8. Don’t abandon healthy habits. Don’t let the holidays become a dietary free-for-all. Some indulgence is OK, but overindulgence only adds to your stress and guilt. Have a healthy snack before holiday parties so that you don’t go overboard on sweets, cheese or drinks. Continue to get plenty of sleep and schedule time for physical activity.
9. Take a breather. Make some time for yourself. Spending just 15 minutes alone, without distractions, may refresh you enough to handle everything you need to do. Steal away to a quiet place, even if it’s to the bathroom for a few moments of solitude. Take a walk at night and stargaze. Listen to soothing music. Find something that reduces stress by clearing your mind, slowing your breathing and restoring inner calm.
10. Rethink resolutions. Resolutions can set you up for failure if they’re unrealistic. Don’t resolve to change your whole life to make up for past excess. Instead, try to return to basic, healthy lifestyle routines. Set smaller, more specific goals with a reasonable time frame. Choose only those resolutions that help you feel valuable and that provide more than only fleeting moments of happiness.
11. Forget about perfection. Holiday TV specials are filled with happy endings. But in real life, people don’t usually resolve problems within an hour or two. Something always comes up. You may get stuck late at the office and miss your daughter’s school play, your sister may dredge up an old argument, your partner may burn the cookies, and your mother may criticize how you’re raising the kids. All in the same day. Accept imperfections in yourself and in others.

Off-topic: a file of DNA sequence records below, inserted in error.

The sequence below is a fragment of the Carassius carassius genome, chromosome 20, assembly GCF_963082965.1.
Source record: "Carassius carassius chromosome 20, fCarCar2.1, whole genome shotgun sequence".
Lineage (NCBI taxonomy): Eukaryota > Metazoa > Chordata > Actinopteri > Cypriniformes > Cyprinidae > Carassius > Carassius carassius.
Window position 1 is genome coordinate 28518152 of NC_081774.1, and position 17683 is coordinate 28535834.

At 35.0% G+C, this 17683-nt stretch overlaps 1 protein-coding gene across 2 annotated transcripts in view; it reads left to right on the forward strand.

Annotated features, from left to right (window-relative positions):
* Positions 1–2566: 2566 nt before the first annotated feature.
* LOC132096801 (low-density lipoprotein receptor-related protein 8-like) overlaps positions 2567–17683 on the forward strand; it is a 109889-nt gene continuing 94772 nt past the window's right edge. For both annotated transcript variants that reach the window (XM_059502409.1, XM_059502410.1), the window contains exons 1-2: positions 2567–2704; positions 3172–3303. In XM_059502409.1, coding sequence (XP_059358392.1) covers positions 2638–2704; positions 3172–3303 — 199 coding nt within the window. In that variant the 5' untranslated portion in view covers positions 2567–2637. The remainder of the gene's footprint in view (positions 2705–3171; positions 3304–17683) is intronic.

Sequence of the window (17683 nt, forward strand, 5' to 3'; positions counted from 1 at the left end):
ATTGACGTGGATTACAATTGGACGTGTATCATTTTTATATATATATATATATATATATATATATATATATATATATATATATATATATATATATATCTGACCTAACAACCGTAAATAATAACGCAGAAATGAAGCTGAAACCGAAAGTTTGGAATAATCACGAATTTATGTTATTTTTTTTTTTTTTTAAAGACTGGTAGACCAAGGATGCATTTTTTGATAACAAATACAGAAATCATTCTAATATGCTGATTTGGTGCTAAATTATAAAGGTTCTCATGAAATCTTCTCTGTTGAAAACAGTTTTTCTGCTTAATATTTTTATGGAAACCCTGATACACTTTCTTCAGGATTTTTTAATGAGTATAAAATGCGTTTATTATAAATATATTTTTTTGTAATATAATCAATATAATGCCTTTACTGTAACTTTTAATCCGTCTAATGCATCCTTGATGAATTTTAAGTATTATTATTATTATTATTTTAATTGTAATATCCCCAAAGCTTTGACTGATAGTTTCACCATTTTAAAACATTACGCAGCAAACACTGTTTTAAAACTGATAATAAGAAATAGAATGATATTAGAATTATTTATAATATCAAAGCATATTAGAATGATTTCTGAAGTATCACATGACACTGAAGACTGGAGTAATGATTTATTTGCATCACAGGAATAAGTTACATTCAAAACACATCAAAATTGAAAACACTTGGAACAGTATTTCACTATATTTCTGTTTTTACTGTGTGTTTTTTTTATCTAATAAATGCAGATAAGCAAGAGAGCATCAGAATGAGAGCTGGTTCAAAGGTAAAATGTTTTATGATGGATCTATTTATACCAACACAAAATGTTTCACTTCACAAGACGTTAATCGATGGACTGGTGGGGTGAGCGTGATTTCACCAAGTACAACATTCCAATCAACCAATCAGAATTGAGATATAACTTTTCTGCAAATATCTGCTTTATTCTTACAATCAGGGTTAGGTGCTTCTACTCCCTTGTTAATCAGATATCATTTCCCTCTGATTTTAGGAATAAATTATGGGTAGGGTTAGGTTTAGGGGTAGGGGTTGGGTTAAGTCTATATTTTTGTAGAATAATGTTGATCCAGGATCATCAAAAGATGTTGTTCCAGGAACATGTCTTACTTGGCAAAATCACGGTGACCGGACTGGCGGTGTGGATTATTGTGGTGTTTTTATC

12. Seek professional help if you need it. Despite your best efforts, you may find yourself feeling persistently sad or anxious, plagued by physical complaints, unable to sleep, irritable and hopeless, and unable to face routine chores. If these feelings last for several weeks, talk to your doctor or a mental health professional. You may have depression.

Take back control of holiday stress and depression
Remember, one key to minimizing holiday stress and depression is knowing that the holidays can trigger stress and depression. Accept that things aren’t always going to go as planned. Then take active steps to manage stress and depression during the holidays. You may actually enjoy the holidays this year more than you thought you could.

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MERRY CHRISTMAS EVERYONE!
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Dr. Drug Rep

Posted: December 16, 2007 by Doc in Medical, Medical career
Tags: ,